A deadly dueling duality
The celebrated paralympian shocked his nation and the world with the tragic news this Valentine's Day that he'd brutally shot to death rising starlet Steenkamp, allegedly "by accident."
At this particular moment in time it was inconceivable that the beloved, disabled sports figure, who'd served as an inspiration to so many others trying to overcome physical handicaps and challenges, could have committed such a rash and horrific act, even mistakenly.
Since then, however, the steady stream of ugly revelations about past assaults and transgressions, together with incriminating evidence taken from the scene of the crime, has cast light on a much darker side to the accused. One that had been carefully concealed and disguised through costly PR campaigns and cover ups.
Those secrets unearthed at last, and coupled with the testimony of neighbors who overheard a "nonstop" argument the night of the shooting, as well as reports of a playful midnight Valentine message sent to Steenkamp from an old flame, have fully exposed the true volatility of Pistorius's nature.
And with this morning's news that just two days before she died the model went on a harmless coffee date with an ex-boyfriend during which Pistorius was said to have anxiously texted her "at least every twenty minutes," the Blade Gunner's murderous mood and motivations on the evening of his bloody rampage are also quite obvious.
It has finally become perfectly clear why police and prosecutors are so unwavering in their efforts to convict this violent individual on charges of premeditated murder.
Yet another about-face
At his arrest and arraignment in February on charges of intentional homicide, a wailing and weeping Oscar Pistorius stood before the court and begged for bail to be granted so he wouldn't have to spend even one night in South Africa's notoriously dangerous prison system.
The defendant also willingly presented the judge with an affidavit confessing to the "accidental" murder of his girlfriend, and, because of that legally binding document, Pistorius's freedomÂ—with necessary limitations attachedÂ—was generously restored to him.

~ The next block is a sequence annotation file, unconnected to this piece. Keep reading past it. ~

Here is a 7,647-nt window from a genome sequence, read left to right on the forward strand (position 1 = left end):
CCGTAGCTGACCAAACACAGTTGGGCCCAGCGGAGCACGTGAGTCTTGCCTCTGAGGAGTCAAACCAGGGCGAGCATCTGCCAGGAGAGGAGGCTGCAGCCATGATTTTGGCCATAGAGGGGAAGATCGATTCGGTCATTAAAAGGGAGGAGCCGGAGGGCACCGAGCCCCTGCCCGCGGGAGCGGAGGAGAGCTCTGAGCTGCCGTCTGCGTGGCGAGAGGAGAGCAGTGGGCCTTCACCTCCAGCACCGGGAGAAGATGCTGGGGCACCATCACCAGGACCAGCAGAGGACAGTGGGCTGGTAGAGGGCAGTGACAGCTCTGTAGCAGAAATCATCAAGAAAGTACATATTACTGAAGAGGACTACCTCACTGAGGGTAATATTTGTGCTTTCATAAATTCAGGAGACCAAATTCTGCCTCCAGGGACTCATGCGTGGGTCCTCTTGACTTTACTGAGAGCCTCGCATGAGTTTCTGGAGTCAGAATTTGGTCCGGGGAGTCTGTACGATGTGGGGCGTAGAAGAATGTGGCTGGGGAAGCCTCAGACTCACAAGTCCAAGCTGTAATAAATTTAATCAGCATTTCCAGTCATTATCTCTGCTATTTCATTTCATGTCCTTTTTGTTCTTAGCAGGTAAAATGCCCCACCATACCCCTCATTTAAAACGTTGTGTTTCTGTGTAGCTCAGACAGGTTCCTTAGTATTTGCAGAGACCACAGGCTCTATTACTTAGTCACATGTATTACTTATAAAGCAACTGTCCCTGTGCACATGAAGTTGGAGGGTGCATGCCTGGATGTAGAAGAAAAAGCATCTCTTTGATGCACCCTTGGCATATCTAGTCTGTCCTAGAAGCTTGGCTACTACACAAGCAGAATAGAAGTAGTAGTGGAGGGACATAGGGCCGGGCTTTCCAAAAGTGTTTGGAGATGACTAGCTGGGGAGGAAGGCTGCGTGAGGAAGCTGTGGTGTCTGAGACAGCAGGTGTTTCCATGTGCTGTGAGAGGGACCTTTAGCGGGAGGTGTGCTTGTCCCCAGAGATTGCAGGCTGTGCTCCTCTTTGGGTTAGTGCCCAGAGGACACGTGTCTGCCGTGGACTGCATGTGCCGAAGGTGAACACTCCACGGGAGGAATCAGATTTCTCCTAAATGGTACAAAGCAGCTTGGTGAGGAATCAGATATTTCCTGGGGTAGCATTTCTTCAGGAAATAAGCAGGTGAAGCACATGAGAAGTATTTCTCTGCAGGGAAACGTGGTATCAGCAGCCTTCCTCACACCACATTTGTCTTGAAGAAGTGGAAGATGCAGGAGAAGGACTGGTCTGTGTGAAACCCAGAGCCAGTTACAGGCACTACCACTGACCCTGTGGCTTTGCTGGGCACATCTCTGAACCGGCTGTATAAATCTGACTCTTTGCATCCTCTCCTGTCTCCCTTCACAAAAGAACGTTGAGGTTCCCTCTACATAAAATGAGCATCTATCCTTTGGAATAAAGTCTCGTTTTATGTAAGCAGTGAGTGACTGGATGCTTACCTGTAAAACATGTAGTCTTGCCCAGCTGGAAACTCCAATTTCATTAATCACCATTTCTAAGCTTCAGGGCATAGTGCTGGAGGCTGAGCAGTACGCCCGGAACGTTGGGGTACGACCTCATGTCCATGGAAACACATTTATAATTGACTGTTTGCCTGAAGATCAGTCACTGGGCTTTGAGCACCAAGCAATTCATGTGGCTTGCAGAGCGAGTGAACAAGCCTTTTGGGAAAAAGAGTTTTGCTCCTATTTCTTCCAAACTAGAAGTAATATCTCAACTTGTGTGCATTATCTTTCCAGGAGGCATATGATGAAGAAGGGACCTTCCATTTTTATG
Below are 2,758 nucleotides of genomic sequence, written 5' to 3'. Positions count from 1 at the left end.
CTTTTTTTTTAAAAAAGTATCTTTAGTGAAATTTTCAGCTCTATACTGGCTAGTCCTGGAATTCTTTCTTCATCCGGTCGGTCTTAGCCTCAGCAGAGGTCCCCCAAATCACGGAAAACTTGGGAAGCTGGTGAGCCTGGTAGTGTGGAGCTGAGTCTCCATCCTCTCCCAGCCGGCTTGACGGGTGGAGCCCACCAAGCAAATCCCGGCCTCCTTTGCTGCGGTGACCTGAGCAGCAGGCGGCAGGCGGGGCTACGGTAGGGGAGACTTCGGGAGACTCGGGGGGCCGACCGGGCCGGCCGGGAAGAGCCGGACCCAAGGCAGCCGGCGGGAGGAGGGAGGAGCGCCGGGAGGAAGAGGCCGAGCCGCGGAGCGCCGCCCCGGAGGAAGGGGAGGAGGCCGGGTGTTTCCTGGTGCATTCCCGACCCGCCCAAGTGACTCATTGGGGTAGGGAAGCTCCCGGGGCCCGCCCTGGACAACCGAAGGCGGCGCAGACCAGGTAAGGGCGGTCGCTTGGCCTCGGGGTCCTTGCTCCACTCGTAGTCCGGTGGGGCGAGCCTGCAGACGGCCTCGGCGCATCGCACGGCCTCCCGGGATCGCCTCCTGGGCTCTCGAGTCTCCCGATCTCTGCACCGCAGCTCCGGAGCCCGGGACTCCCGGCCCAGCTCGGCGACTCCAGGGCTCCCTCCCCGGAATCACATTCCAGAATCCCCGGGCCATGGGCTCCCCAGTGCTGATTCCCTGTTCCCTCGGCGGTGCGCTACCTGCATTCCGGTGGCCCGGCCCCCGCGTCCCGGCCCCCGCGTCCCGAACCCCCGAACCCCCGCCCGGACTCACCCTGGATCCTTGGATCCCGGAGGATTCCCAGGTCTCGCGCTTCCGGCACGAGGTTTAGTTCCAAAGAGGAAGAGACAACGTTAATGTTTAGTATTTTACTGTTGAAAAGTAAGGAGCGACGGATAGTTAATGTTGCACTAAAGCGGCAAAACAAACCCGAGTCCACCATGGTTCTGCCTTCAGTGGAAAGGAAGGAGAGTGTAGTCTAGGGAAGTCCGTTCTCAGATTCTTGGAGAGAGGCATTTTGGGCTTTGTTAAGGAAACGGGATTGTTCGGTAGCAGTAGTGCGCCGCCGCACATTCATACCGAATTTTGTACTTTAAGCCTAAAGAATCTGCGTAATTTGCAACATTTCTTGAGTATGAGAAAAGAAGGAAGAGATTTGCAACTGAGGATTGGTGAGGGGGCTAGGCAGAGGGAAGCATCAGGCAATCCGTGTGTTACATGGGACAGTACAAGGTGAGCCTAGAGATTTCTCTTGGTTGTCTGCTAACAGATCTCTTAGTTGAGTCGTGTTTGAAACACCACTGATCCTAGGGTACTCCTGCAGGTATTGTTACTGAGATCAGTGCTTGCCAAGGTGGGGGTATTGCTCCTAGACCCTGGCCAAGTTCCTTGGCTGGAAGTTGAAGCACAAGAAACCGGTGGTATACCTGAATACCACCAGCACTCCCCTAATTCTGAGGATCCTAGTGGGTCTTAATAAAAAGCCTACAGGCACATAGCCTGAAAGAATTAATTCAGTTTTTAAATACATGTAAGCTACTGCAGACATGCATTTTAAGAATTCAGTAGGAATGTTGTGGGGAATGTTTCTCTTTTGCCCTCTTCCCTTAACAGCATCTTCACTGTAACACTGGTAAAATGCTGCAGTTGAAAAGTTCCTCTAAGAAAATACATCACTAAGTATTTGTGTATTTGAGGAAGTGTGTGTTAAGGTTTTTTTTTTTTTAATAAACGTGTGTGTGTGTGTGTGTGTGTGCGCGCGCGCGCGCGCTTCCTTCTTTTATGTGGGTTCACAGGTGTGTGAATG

He prevailed at that hearing, despite his admitted guilt and the prosecution urging the judge to deny bond. He prevailed, despite it being common knowledge by then that Pistorius had initially boasted to investigators he wasn't worried he'd ever do any real jail time, "because I always win."
Now, those terms the track star happily agreed to only a few weeks ago are somehow suffocating him, his lawyers insist, including the brief visitations by a probation officer at his uncle's mansion where he is currently in hiding.
In their papers, his attorneys claim that the blanket ban on the athlete leaving the country, going to the crime scene, interviewing neighbor witnesses, possessing firearms, and consuming drugs or alcohol is "unwarranted and substantiated by the facts."
All the conditions set forth in exchange for his release pending trial in June for murder are suddenly "unfair."
The astonished family of Blade Gunner's slain girlfriend, Reeva Steenkamp, had only one word to say about her killer's demand to overturn court imposed restrictions on his movements and behavior.
"Unfair," they said.
An uncle of Reeva Steenkamp recently disclosed that there was only one other occasion he knew of where his niece had locked herself in a bathroom: When she was frightened by an armed intruder who'd broken into her home.
Steenkamp's family remains inconsolable at the loss of their loved one and are presently contemplating suing the purportedly "cash-strapped" Pistorius in a wrongful death action. No word yet on whether his appeal will be granted or denied.
Illustration by Eponymous RoxEND AKISMET -->
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